Trying to describe change in selling is like taking a picture of a waterfall. You’ve frozen a moment in time, but as soon as you release the shutter, it’s the past. You’ve caught only a fleeting image of one of the millions of unique streams.
As I reflected about the ways that selling has changed over the years, I found it difficult to confidently articulate what is “true” about selling today compared to the past. I came up with more questions than answers. And while I think I know some of the answers, it may be more instructive for you to answer these questions yourself:
- Do people still buy from salespeople based on trust?
- Does anyone buy anything without checking the Internet?
- What role does social media play in purchasing decisions?
- Is a face-to-face meeting necessary to make a sale? Does it depend on the size of the sale?
- How important are referrals, references and testimonials?
- Do young people buy differently than baby boomers?
- Can baby boomer salespeople sell effectively to young people and vice versa?
- How has technology changed the sales process?
- Do sophisticated and expensive CRM systems actually help to generate more sales per salesperson?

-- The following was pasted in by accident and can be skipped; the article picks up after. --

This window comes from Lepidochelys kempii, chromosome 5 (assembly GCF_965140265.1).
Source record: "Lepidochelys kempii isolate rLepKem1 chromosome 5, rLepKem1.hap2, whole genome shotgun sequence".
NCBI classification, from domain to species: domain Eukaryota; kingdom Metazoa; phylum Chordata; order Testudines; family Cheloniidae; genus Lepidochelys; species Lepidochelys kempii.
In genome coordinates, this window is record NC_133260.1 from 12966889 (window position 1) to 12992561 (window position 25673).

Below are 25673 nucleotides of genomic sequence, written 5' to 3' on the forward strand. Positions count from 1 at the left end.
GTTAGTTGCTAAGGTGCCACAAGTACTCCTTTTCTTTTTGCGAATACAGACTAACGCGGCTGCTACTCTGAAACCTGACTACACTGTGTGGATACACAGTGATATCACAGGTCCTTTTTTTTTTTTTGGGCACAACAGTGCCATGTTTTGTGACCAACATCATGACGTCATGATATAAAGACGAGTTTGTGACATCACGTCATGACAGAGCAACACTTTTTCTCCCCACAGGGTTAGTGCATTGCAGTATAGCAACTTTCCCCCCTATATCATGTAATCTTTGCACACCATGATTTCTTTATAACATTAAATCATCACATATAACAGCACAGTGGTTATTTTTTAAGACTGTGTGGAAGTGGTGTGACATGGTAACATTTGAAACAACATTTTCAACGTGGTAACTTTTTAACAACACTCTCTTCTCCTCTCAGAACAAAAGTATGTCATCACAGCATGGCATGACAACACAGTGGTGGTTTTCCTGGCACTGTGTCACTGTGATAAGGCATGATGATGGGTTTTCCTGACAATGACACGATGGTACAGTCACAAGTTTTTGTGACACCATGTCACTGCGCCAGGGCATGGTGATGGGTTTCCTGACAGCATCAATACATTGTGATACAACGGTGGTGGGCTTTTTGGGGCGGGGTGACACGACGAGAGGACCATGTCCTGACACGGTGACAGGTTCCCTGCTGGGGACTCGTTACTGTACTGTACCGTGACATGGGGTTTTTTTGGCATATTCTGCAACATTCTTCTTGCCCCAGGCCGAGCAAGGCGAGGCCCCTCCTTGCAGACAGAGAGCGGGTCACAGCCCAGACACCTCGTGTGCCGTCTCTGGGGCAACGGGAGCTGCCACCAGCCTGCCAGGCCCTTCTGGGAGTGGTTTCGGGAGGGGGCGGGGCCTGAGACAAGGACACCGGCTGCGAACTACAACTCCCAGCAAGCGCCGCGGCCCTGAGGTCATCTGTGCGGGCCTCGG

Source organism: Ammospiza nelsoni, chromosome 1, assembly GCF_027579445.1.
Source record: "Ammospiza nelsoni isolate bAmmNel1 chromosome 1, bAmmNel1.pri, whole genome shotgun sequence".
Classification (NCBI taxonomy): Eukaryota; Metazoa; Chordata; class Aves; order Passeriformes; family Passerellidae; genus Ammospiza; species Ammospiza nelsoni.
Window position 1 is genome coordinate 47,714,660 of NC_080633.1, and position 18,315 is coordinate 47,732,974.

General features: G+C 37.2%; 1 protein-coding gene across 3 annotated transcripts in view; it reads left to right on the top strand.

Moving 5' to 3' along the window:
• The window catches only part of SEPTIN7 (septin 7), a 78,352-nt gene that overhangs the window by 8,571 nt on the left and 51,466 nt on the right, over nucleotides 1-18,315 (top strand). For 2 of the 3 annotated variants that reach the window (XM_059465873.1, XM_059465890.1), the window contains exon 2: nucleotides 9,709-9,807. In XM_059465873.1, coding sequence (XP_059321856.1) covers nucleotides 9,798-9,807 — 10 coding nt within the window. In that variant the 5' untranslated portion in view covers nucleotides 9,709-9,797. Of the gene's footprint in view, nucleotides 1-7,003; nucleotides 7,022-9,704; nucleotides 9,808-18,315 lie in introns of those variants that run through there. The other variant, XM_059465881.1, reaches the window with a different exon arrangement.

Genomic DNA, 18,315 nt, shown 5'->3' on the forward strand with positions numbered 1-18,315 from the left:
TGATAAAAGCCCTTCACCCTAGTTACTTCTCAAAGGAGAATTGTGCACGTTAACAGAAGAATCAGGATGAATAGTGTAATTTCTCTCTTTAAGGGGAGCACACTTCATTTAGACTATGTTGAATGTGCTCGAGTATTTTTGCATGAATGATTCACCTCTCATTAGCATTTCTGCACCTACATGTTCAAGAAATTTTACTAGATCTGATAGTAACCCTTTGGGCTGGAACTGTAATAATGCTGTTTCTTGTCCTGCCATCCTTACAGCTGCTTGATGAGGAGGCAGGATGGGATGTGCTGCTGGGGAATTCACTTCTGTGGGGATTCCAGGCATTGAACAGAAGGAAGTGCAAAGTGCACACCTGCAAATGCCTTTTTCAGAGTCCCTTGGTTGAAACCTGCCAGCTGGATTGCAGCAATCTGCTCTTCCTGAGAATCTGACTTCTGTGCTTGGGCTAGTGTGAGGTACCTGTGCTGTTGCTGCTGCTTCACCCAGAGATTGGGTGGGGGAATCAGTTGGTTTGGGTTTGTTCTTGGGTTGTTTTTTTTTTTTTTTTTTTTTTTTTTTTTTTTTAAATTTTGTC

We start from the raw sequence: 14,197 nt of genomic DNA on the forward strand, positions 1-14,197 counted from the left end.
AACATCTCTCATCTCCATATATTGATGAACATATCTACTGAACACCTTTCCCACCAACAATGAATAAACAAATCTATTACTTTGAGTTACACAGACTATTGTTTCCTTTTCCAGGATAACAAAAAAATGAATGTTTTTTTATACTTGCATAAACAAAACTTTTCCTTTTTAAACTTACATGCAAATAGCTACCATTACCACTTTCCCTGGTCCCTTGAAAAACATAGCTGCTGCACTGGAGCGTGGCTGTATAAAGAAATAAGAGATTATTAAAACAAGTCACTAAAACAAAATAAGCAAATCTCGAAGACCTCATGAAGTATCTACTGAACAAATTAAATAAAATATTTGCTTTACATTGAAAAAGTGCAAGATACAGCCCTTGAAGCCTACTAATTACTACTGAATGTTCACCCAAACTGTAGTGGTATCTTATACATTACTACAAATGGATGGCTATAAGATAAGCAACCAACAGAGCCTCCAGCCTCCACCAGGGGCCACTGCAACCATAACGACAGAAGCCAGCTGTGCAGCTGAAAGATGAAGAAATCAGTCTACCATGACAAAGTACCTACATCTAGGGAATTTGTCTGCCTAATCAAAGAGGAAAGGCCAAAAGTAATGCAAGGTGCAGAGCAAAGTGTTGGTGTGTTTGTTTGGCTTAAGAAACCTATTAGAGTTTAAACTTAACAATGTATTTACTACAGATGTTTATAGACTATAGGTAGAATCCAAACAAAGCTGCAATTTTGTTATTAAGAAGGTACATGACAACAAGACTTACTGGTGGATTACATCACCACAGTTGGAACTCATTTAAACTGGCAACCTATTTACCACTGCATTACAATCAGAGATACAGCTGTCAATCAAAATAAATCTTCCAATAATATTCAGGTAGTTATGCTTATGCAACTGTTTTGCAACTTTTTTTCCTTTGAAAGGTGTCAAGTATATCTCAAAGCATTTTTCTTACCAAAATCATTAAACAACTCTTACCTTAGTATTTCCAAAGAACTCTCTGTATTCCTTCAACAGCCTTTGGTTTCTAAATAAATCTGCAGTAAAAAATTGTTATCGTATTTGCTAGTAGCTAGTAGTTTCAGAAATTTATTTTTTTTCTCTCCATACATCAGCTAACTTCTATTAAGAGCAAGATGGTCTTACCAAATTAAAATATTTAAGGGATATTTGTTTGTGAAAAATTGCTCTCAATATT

- Does blogging make selling easier?
- If you put the same effort into meeting people face-to-face as you spend blogging, would you make more sales?
- How do you mesh social media with more traditional ways of staying in touch?
- Have Facebook, LinkedIn, Twitter, Google, and the myriad of other digital sites made selling easier or more difficult? If you don’t use them, can you still sell?
- Can you still make appointments by telephone?
- Do cold calls, direct mail and newspaper ads still work?
- How much do you need to spend on a website to make it appear trustworthy and a positive experience for prospects and customers?
- What is the future of retail sales? Will stores be replaced by automated warehouses and a website?
- How can you best use video chat, webinars and Skype to expand your territory and deal with more customers without ever leaving your home?
- How important is it to make a good first impression, establish rapport, ask good questions, and make confident recommendations in helping customers to buy?
- How important are written communication skills in today’s selling arena?
- How much time is wasted on the internet versus productive sales activities?
- To use Don Tapscott’s term, many salespeople have been “disintermediated” – made irrelevant by technology. What industries still rely on professional salespeople?
More questions than answers. I suspect that anyone who tells you he/she has all the answers hasn’t asked enough questions.
What do you think? Please share your thoughts with our readers.